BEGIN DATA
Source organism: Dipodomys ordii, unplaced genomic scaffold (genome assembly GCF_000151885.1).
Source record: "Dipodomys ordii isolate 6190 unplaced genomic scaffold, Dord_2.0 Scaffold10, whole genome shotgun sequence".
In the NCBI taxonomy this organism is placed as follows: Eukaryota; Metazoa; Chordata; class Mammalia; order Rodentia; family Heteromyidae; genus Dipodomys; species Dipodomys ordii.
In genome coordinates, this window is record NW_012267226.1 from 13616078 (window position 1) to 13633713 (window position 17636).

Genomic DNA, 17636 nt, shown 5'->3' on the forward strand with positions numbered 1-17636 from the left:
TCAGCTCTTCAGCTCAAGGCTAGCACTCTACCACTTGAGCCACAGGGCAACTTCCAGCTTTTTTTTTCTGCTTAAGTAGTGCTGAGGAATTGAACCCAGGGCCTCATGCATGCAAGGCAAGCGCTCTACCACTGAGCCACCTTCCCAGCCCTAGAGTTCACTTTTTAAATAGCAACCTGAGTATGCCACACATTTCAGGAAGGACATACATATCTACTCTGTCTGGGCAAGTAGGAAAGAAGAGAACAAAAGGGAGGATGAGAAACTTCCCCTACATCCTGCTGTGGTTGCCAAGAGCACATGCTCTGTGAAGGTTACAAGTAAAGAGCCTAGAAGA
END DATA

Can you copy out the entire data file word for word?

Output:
Source organism: Dipodomys ordii, unplaced genomic scaffold (genome assembly GCF_000151885.1).
Source record: "Dipodomys ordii isolate 6190 unplaced genomic scaffold, Dord_2.0 Scaffold10, whole genome shotgun sequence".
In the NCBI taxonomy this organism is placed as follows: Eukaryota; Metazoa; Chordata; class Mammalia; order Rodentia; family Heteromyidae; genus Dipodomys; species Dipodomys ordii.
In genome coordinates, this window is record NW_012267226.1 from 13616078 (window position 1) to 13633713 (window position 17636).

Genomic DNA, 17636 nt, shown 5'->3' on the forward strand with positions numbered 1-17636 from the left:
TCAGCTCTTCAGCTCAAGGCTAGCACTCTACCACTTGAGCCACAGGGCAACTTCCAGCTTTTTTTTTCTGCTTAAGTAGTGCTGAGGAATTGAACCCAGGGCCTCATGCATGCAAGGCAAGCGCTCTACCACTGAGCCACCTTCCCAGCCCTAGAGTTCACTTTTTAAATAGCAACCTGAGTATGCCACACATTTCAGGAAGGACATACATATCTACTCTGTCTGGGCAAGTAGGAAAGAAGAGAACAAAAGGGAGGATGAGAAACTTCCCCTACATCCTGCTGTGGTTGCCAAGAGCACATGCTCTGTGAAGGTTACAAGTAAAGAGCCTAGAAGA